Issue 6.11

Issue 6.11 is now online!

The November issue of Methods is now online!

This month’s issue contains two Applications articles and one Open Access article, all of which are freely available.

mvMORPH: A package of multivariate phylogenetic comparative methods for the R statistical environment which allows fitting a range of multivariate evolutionary models under a maximum-likelihood criterion. Its use can be extended to any biological data set with one or multiple covarying continuous traits.

Low-cost soil CO2 efflux and point concentration sensing systems: The authors use commercially available, low-cost and low-power non-dispersive infrared (NDIR) CO2 sensors to develop a soil CO2 efflux system and a point CO2 concentration system. Their methods enable terrestrial ecologists to substantially improve the characterization of CO2 fluxes and concentrations in heterogeneous environments.

This month’s Open Access article comes from Jolyon Troscianko and Martin Stevens. In ‘Image calibration and analysis toolbox – a free software suite for objectively measuring reflectance, colour and pattern‘ they introduce a toolbox that can convert images to correspond to the visual system (cone-catch values) of a wide range of animals, enabling human and non-human visual systems to be modelled. The toolbox is freely available as an addition to the open source ImageJ software and will considerably enhance the appropriate use of digital cameras across multiple areas of biology. In particular, researchers aiming to quantify animal and plant visual signals will find this useful. This article received some media attention upon Early View publication over the summer. You can read the Press Release about it here.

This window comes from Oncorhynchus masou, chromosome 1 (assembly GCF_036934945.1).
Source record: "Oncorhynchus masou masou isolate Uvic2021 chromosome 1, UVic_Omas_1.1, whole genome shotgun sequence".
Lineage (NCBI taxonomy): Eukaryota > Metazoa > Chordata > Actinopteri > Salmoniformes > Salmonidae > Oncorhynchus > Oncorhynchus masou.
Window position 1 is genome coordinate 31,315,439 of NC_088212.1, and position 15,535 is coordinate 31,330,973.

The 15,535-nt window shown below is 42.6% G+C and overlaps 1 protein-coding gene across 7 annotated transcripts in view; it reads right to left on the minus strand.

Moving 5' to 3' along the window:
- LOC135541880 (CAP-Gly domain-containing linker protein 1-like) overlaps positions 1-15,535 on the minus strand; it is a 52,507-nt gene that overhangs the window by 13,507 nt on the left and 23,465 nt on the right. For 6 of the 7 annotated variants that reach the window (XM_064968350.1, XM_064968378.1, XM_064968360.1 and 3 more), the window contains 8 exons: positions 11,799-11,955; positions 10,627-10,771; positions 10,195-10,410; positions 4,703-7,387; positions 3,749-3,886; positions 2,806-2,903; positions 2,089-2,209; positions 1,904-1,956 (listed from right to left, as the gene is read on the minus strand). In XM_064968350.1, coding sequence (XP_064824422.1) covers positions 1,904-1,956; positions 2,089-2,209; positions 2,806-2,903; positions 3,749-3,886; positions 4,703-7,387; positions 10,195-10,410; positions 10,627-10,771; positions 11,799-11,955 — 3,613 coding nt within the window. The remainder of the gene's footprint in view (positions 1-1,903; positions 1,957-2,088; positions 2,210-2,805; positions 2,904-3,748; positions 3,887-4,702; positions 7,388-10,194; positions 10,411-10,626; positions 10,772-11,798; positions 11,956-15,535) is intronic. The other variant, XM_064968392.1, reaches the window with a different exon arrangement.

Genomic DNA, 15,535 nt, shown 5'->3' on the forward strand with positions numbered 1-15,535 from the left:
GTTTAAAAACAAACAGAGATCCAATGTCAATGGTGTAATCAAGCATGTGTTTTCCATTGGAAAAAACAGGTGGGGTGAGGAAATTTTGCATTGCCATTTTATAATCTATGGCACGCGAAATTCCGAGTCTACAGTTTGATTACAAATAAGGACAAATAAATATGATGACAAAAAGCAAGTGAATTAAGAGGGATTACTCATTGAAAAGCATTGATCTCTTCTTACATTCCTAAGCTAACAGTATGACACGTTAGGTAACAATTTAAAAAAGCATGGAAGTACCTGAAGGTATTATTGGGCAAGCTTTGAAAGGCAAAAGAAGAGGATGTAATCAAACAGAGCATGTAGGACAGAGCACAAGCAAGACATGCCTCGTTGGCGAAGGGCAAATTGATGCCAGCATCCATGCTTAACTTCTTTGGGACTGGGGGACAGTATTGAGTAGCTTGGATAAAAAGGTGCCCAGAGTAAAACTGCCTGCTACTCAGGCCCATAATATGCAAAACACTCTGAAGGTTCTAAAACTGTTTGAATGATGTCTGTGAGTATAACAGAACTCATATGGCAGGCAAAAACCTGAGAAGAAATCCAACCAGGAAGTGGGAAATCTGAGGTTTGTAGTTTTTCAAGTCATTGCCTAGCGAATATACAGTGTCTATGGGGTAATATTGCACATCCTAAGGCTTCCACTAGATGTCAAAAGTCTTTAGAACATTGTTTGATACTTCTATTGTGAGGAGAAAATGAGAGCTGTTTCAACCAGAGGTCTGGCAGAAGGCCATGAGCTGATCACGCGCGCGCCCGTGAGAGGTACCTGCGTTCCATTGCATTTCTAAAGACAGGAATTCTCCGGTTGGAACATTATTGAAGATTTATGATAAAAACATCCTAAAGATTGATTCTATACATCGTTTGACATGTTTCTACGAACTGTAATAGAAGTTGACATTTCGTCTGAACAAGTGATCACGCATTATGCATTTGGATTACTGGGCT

Our November issue also features articles on Population Genetics, Macroevolution, Modelling species turnover, Abundance modelling, Measuring stress and much more. Continue reading

Animal-eye view of the world revealed with new visual software

Below is a press release about the Open Access Methods paper ‘Image calibration and analysis toolbox – a free software suite for objectively measuring reflectance, colour and pattern‘ taken from the University of Exeter:

New camera technology that reveals the world through the eyes of animals has been developed by University of Exeter researchers. The details are published today in the journal Methods in Ecology and Evolution.

Echium angustifolium in Tenerife (Borage family). To us the flowers are a fairly uniform purple, but bees can see two UV absorbent patches at the top of the flower.

Echium angustifolium in Tenerife (Borage family). To us the flowers are a fairly uniform purple, but bees can see two UV absorbent patches at the top of the flower.

The software, which converts digital photos to animal vision, can be used to analyse colours and patterns and is particularly useful for the study of animal and plant signalling, camouflage and animal predation, but could also prove useful for anyone wanting to measure colours accurately and objectively.

The software has already been used by the Sensory Ecology group in a wide range of studies, such as colour change in green shore crabs, tracking human female face colour changes through the ovulation cycle, and determining the aspects of camouflage that protect nightjar clutches from being spotted by potential predators. Continue reading